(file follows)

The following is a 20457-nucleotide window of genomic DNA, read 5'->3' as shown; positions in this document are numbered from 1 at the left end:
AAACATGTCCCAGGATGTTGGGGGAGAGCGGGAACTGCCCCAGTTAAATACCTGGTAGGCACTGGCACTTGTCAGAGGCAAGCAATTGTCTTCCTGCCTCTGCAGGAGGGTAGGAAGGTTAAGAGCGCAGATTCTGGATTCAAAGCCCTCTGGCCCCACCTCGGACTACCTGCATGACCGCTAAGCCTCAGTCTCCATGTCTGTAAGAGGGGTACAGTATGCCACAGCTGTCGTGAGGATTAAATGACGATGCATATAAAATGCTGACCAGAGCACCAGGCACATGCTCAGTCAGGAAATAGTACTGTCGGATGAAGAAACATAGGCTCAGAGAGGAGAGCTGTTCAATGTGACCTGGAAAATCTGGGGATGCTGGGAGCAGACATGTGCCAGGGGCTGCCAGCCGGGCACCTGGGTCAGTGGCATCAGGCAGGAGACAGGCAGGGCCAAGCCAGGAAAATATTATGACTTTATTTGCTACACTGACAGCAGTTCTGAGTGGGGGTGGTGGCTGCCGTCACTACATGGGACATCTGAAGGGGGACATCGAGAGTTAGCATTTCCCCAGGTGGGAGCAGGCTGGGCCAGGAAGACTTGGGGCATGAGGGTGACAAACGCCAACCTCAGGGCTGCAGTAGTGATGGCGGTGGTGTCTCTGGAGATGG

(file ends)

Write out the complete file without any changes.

The following is a 20457-nucleotide window of genomic DNA, read 5'->3' as shown; positions in this document are numbered from 1 at the left end:
AAACATGTCCCAGGATGTTGGGGGAGAGCGGGAACTGCCCCAGTTAAATACCTGGTAGGCACTGGCACTTGTCAGAGGCAAGCAATTGTCTTCCTGCCTCTGCAGGAGGGTAGGAAGGTTAAGAGCGCAGATTCTGGATTCAAAGCCCTCTGGCCCCACCTCGGACTACCTGCATGACCGCTAAGCCTCAGTCTCCATGTCTGTAAGAGGGGTACAGTATGCCACAGCTGTCGTGAGGATTAAATGACGATGCATATAAAATGCTGACCAGAGCACCAGGCACATGCTCAGTCAGGAAATAGTACTGTCGGATGAAGAAACATAGGCTCAGAGAGGAGAGCTGTTCAATGTGACCTGGAAAATCTGGGGATGCTGGGAGCAGACATGTGCCAGGGGCTGCCAGCCGGGCACCTGGGTCAGTGGCATCAGGCAGGAGACAGGCAGGGCCAAGCCAGGAAAATATTATGACTTTATTTGCTACACTGACAGCAGTTCTGAGTGGGGGTGGTGGCTGCCGTCACTACATGGGACATCTGAAGGGGGACATCGAGAGTTAGCATTTCCCCAGGTGGGAGCAGGCTGGGCCAGGAAGACTTGGGGCATGAGGGTGACAAACGCCAACCTCAGGGCTGCAGTAGTGATGGCGGTGGTGTCTCTGGAGATGG